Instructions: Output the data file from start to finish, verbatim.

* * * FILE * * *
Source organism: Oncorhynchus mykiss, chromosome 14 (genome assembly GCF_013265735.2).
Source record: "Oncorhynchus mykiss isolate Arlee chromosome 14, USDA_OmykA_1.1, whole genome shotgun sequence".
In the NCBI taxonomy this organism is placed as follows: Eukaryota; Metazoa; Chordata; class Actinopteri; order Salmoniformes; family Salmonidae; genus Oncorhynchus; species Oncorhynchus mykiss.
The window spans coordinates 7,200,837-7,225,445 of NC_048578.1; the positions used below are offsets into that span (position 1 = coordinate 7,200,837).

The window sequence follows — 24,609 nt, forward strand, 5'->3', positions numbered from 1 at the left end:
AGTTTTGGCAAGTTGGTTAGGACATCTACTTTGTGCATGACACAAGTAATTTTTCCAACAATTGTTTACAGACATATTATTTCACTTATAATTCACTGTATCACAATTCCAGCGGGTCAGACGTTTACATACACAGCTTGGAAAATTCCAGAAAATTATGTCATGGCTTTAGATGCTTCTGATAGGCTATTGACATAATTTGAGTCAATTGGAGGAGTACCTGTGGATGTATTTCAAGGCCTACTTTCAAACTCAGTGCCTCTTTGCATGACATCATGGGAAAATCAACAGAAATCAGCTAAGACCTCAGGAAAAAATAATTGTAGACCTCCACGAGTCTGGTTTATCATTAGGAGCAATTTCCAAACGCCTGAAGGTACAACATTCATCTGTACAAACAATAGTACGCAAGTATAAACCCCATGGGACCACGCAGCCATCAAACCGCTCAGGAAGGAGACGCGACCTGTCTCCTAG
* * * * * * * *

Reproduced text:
Source organism: Oncorhynchus mykiss, chromosome 14 (genome assembly GCF_013265735.2).
Source record: "Oncorhynchus mykiss isolate Arlee chromosome 14, USDA_OmykA_1.1, whole genome shotgun sequence".
In the NCBI taxonomy this organism is placed as follows: Eukaryota; Metazoa; Chordata; class Actinopteri; order Salmoniformes; family Salmonidae; genus Oncorhynchus; species Oncorhynchus mykiss.
The window spans coordinates 7,200,837-7,225,445 of NC_048578.1; the positions used below are offsets into that span (position 1 = coordinate 7,200,837).

The window sequence follows — 24,609 nt, forward strand, 5'->3', positions numbered from 1 at the left end:
AGTTTTGGCAAGTTGGTTAGGACATCTACTTTGTGCATGACACAAGTAATTTTTCCAACAATTGTTTACAGACATATTATTTCACTTATAATTCACTGTATCACAATTCCAGCGGGTCAGACGTTTACATACACAGCTTGGAAAATTCCAGAAAATTATGTCATGGCTTTAGATGCTTCTGATAGGCTATTGACATAATTTGAGTCAATTGGAGGAGTACCTGTGGATGTATTTCAAGGCCTACTTTCAAACTCAGTGCCTCTTTGCATGACATCATGGGAAAATCAACAGAAATCAGCTAAGACCTCAGGAAAAAATAATTGTAGACCTCCACGAGTCTGGTTTATCATTAGGAGCAATTTCCAAACGCCTGAAGGTACAACATTCATCTGTACAAACAATAGTACGCAAGTATAAACCCCATGGGACCACGCAGCCATCAAACCGCTCAGGAAGGAGACGCGACCTGTCTCCTAG